Lie detectors are no longer the preserve of shadowy government agencies. Nor are they hard to get.
The KishKish Lie Detector, for example, can be downloaded free as an "extra" on the popular internet phone service Skype. It is capable of monitoring, in real-time, the stress levels in a person's voice.
Its creator, BATM, says higher sound frequencies are a telltale sign that someone is being dishonest.
"What all people have in common is that their stress levels are constantly changing within their current range, changes which indicate the 'perceived jeopardy' or 'danger' of statements being made," reads a product description on the KishKish website.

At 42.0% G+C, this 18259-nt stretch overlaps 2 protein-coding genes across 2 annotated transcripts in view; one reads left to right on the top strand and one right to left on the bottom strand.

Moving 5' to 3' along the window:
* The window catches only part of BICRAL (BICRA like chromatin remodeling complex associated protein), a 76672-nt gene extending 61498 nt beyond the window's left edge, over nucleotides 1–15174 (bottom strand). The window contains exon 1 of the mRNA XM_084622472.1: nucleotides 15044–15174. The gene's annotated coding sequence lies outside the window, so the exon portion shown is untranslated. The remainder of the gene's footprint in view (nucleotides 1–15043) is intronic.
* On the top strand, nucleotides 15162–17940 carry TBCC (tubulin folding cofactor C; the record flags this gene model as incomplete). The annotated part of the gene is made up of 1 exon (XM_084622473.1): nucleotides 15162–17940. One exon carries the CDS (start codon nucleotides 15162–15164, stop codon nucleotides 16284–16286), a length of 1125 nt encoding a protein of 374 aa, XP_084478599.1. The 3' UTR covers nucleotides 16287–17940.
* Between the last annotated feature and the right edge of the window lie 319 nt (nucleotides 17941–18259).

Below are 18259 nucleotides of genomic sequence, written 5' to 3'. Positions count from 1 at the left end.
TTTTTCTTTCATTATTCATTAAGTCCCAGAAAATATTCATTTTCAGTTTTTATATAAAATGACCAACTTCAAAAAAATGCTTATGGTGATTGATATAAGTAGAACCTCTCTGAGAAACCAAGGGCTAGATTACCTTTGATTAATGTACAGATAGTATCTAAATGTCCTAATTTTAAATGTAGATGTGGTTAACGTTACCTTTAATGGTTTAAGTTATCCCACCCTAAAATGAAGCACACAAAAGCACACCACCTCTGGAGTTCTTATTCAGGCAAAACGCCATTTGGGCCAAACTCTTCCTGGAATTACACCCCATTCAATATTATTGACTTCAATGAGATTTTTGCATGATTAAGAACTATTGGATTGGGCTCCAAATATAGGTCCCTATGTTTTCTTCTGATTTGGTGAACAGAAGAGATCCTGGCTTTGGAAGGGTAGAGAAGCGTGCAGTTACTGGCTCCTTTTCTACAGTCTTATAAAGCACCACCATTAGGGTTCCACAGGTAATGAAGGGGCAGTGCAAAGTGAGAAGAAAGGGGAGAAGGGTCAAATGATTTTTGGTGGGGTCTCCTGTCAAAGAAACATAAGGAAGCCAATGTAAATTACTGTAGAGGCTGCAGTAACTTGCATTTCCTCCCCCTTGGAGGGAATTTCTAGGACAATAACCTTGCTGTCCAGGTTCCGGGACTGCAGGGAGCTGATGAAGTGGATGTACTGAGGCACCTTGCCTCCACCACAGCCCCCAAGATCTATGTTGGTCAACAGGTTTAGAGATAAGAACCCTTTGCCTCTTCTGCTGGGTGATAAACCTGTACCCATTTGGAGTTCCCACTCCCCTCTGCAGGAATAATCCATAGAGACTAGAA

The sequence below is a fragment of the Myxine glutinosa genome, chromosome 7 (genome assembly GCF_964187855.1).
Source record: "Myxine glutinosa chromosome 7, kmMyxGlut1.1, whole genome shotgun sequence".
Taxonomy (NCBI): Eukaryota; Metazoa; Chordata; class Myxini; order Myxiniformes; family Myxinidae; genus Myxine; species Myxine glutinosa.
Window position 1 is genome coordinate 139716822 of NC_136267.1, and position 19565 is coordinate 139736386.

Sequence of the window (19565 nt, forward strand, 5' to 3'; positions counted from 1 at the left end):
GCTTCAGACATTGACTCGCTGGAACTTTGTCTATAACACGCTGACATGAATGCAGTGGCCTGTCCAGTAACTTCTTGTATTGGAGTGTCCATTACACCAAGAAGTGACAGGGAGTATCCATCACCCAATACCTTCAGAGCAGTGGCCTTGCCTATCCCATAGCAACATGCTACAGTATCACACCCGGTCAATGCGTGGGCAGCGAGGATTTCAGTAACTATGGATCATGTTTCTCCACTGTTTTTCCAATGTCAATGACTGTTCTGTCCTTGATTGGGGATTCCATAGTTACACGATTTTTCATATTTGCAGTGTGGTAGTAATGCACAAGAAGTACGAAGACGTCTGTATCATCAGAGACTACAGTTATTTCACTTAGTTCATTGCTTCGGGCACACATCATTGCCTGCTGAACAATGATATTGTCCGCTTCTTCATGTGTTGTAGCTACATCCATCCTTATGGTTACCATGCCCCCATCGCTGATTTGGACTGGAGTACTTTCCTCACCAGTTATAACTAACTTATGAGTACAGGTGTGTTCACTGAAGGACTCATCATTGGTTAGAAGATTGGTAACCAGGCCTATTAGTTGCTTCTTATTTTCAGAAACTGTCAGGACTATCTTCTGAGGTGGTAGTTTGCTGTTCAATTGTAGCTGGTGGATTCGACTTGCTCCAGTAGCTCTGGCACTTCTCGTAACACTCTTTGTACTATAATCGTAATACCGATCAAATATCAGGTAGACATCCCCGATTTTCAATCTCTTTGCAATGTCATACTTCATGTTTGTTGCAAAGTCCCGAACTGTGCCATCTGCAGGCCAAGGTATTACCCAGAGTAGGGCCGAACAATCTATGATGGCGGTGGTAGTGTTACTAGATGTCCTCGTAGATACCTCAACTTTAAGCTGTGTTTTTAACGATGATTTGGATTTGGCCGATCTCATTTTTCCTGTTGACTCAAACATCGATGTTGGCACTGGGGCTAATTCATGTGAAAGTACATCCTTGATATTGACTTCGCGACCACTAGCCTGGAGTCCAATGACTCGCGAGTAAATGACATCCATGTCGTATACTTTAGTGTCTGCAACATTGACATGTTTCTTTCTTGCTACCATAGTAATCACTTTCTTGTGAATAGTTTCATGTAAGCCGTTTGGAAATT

The lie detector is activated whenever a Skype call is placed, and before giving a reading the software calibrates to the general stress levels of the speaker.
A needle meter moves up and down to illustrate variations from the general stress level, and an indicator light turns from green to red if the software detects a "lie".
To avoid legal troubles, the program automatically informs the other person their conversation is being monitored by a lie detector.
Skype - which has become popular among tech-savvy users because of its competitive landline and mobile call rates - boasts over 100 million users worldwide, and was bought by eBay for $US2.6 billion ($3.2 billion) in September last year.